The release of "Bird on the Wing" means finally, Lynn Adler's music can fly home where it belongs - in the hands of friends and fans of this self-proclaimed "singing writer."
Lynn Adler used to joke about being a singing "waiter." Like so many artists, this performing songwriter has seen her source of paycheck as being at odds with her source of passion; always the reason to put off taking her music seriously for one more day. Then one day she decided to "fish or cut bait" as they say out her way in East Texas. She found a balance that suits her, and is now serious about being a singing writer.
As a freelancer for design firms, ad agencies and corporations, Adler writes scripts, speeches, ad campaigns, web content, billboard copy and annual reports. She's ghostwritten a motivational book for women, written feature articles for Performing Songwriter magazine, and co-written the theme song for the PBS children's television series "Wishbone." As a musician, there's the occasional commercial to write or sing. So when she speaks at writing workshops, the singing writer addresses the literary and musical aspects of the writing life she leads.
"I don't know any songwriter who wouldn't rather be living for the music than making a living doing something else," Adler admits. "But the reality of a musician's life is that most of us supplement our income somehow. I once used my writing career as an excuse for songwriter's block. I'd whine and complain how after writing all those words for other people, I just didn't have any creative energy left for myself. Then I recognized my fears, and wrote past them. With the help of mentors along the way, I learned the secret of taking breaks from my paycheck writing to write from my passion instead.
"I discovered my years of writing practice had quietly transformed me into a better crafter of songs. The writing for my clients became easier and better too, the more I created time for this personal source of joy and healing; telling my own stories and singing my own songs. That was a revelation."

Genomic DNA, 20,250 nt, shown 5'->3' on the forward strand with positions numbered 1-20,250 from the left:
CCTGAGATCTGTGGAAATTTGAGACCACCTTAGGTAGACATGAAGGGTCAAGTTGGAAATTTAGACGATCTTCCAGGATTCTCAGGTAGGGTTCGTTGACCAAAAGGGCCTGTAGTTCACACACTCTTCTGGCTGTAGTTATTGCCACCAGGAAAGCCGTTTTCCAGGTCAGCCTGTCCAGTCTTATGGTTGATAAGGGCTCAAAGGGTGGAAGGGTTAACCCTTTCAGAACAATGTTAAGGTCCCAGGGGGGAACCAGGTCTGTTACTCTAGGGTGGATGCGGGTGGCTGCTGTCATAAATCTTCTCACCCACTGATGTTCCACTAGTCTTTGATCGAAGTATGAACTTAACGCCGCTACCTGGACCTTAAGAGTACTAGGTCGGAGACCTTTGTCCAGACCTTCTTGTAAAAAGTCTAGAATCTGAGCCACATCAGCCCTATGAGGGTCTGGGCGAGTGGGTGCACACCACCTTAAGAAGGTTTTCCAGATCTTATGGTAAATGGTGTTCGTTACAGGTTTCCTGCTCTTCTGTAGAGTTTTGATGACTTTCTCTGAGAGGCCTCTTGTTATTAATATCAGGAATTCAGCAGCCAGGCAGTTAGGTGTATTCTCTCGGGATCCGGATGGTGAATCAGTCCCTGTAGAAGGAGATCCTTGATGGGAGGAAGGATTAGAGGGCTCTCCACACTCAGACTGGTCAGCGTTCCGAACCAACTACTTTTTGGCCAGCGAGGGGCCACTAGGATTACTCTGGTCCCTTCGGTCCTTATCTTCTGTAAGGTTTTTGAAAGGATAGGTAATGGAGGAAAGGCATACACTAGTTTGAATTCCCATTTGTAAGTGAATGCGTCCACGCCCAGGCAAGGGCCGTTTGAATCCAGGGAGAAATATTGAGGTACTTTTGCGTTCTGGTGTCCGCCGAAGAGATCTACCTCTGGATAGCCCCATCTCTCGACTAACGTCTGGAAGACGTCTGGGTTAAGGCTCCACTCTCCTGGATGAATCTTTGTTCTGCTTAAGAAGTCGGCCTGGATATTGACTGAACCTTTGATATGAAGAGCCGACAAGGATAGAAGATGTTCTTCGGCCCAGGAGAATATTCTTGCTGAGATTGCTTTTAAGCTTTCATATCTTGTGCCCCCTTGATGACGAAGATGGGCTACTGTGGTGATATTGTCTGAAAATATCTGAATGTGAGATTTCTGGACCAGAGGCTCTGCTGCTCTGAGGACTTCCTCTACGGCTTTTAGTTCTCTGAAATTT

In "Bird on the Wing's" track nine, "That Voice" reveals Adler's revelation. One poignant line from the song is written in the sky on the CD's cover - "You'd think I'd know that voice by now after all these years..." The song goes on to say "...of keeping it to myself - prisoner of my fears. That voice...I know that voice from somewhere." Adler says writing "That Voice" helped her break through a "song barrier." "I'd written my share of songs years earlier in life,'" she smiles. "But I'd spent a lot of years 'wondering around in the bewilderness.'
"It's taken time and everyday life for me to come to my own conclusions about things like love, faith, music, family and the universe as a whole. It's a constant challenge though - keeping songs in check with how I feel. For too long, I wrote to please others or to measure up to some standard. But the best songs can defy the formulas. I define a great song by how deeply it stirs my heart or how hard it makes me laugh. For me, good songwriting isn't about getting a hit; it's about being human."
During the process of producing a record on her own label, one way Adler lived up to her CD title has been in migrating from the city to the country. Actually, "Bird on the Wing" is part of a line from her song "Big City." It was in Dallas that she once worked full-time in the world of words. But as the song says, "Bird's gotta sing... I fell for the city. About lost my way. It's a nice place to visit. But you know what they say..."